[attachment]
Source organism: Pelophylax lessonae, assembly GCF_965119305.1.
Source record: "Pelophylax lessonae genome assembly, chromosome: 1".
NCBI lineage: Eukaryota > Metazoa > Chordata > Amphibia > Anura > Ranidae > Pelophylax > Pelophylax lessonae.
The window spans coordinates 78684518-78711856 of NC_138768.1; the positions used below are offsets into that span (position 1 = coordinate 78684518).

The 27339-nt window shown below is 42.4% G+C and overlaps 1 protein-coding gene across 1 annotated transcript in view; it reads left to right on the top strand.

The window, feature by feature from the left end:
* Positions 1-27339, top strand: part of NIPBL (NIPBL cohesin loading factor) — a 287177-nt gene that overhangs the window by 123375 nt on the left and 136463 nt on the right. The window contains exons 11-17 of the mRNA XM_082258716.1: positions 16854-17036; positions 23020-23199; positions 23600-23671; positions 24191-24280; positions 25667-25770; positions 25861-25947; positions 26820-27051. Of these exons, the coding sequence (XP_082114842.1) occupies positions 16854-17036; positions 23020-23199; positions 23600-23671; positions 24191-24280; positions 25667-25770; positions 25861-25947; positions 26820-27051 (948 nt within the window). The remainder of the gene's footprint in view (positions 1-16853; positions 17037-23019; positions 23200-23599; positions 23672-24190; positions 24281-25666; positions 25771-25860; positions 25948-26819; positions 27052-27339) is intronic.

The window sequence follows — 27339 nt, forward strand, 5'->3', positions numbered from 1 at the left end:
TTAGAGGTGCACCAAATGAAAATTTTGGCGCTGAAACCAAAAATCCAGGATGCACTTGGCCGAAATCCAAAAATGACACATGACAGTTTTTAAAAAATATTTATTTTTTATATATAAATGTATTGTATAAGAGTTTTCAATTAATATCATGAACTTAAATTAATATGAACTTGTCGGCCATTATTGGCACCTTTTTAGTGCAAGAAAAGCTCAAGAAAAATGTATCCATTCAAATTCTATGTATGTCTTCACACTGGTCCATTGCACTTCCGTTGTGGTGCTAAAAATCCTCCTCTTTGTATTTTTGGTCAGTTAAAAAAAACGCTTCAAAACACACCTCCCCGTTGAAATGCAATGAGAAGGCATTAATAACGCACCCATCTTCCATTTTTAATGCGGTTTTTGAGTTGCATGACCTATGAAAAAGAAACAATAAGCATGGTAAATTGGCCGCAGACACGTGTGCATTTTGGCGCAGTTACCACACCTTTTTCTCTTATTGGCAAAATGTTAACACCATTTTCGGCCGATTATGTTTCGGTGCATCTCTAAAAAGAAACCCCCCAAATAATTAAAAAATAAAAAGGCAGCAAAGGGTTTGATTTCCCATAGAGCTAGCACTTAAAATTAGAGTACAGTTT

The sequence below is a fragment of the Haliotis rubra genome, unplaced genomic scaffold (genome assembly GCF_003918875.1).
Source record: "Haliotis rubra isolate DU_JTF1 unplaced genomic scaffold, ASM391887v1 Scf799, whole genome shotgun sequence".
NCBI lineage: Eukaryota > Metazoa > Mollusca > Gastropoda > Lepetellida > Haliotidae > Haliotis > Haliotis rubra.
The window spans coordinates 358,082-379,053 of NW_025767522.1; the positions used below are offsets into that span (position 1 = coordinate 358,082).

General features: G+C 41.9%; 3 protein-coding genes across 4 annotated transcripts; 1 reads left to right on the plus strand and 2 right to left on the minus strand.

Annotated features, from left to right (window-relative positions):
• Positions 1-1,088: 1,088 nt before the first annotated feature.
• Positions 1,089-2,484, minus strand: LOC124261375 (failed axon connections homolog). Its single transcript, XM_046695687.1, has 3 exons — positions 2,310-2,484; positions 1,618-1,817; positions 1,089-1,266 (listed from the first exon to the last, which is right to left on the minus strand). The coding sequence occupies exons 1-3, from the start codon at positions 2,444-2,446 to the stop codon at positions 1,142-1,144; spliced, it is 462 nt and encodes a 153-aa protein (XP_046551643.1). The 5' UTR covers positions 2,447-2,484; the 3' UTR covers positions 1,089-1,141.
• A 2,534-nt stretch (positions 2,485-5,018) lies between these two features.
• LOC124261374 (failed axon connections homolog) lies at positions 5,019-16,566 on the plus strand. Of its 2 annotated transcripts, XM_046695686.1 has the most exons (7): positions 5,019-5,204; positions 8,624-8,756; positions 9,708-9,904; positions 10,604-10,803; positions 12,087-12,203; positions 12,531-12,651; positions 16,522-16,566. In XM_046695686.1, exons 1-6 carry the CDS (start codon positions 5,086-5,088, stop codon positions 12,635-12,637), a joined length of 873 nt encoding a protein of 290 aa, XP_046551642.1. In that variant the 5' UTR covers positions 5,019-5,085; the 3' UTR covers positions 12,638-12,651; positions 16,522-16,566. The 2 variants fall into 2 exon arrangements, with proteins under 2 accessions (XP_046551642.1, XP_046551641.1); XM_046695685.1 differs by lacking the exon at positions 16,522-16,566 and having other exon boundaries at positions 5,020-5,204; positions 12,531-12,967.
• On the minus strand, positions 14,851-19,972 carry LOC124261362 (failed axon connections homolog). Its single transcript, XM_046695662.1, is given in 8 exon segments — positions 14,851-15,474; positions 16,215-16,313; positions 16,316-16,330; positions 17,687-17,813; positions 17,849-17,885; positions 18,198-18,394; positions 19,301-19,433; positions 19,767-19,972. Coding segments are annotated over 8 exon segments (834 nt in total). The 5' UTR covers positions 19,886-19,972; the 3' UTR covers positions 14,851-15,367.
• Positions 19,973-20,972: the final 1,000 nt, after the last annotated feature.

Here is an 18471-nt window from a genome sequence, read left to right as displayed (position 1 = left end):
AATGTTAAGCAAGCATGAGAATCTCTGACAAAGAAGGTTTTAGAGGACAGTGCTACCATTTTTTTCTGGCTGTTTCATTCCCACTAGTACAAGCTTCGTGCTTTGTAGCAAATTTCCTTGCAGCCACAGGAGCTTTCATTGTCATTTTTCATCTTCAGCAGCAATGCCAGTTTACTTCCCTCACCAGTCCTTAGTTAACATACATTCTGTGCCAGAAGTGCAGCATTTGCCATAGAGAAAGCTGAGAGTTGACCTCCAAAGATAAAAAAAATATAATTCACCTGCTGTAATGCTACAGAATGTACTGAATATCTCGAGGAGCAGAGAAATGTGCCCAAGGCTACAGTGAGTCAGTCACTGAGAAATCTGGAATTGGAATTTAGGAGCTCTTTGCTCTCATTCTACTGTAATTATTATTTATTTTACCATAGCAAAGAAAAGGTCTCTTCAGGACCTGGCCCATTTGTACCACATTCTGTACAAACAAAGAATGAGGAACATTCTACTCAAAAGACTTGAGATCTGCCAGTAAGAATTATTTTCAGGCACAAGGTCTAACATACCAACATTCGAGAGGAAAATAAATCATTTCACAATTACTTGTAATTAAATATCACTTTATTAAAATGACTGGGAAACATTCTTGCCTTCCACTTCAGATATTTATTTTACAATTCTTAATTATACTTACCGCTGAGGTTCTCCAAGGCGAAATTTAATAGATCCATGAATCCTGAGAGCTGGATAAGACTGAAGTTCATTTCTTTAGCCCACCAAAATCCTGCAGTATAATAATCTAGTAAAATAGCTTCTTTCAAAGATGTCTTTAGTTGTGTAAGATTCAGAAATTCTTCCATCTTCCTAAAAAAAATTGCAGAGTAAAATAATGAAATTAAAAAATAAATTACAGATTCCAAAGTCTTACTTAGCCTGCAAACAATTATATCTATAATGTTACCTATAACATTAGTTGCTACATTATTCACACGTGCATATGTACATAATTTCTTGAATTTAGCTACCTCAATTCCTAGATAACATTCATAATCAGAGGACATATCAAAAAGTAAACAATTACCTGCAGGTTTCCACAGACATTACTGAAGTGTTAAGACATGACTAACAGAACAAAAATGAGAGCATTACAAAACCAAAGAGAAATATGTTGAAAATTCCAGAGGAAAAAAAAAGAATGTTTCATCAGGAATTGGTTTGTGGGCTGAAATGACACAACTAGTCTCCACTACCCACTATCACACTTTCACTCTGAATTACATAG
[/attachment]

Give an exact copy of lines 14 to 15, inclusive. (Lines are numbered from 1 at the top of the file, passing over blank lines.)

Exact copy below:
General features: G+C 41.9%; 3 protein-coding genes across 4 annotated transcripts; 1 reads left to right on the plus strand and 2 right to left on the minus strand.

Annotated features, from left to right (window-relative positions):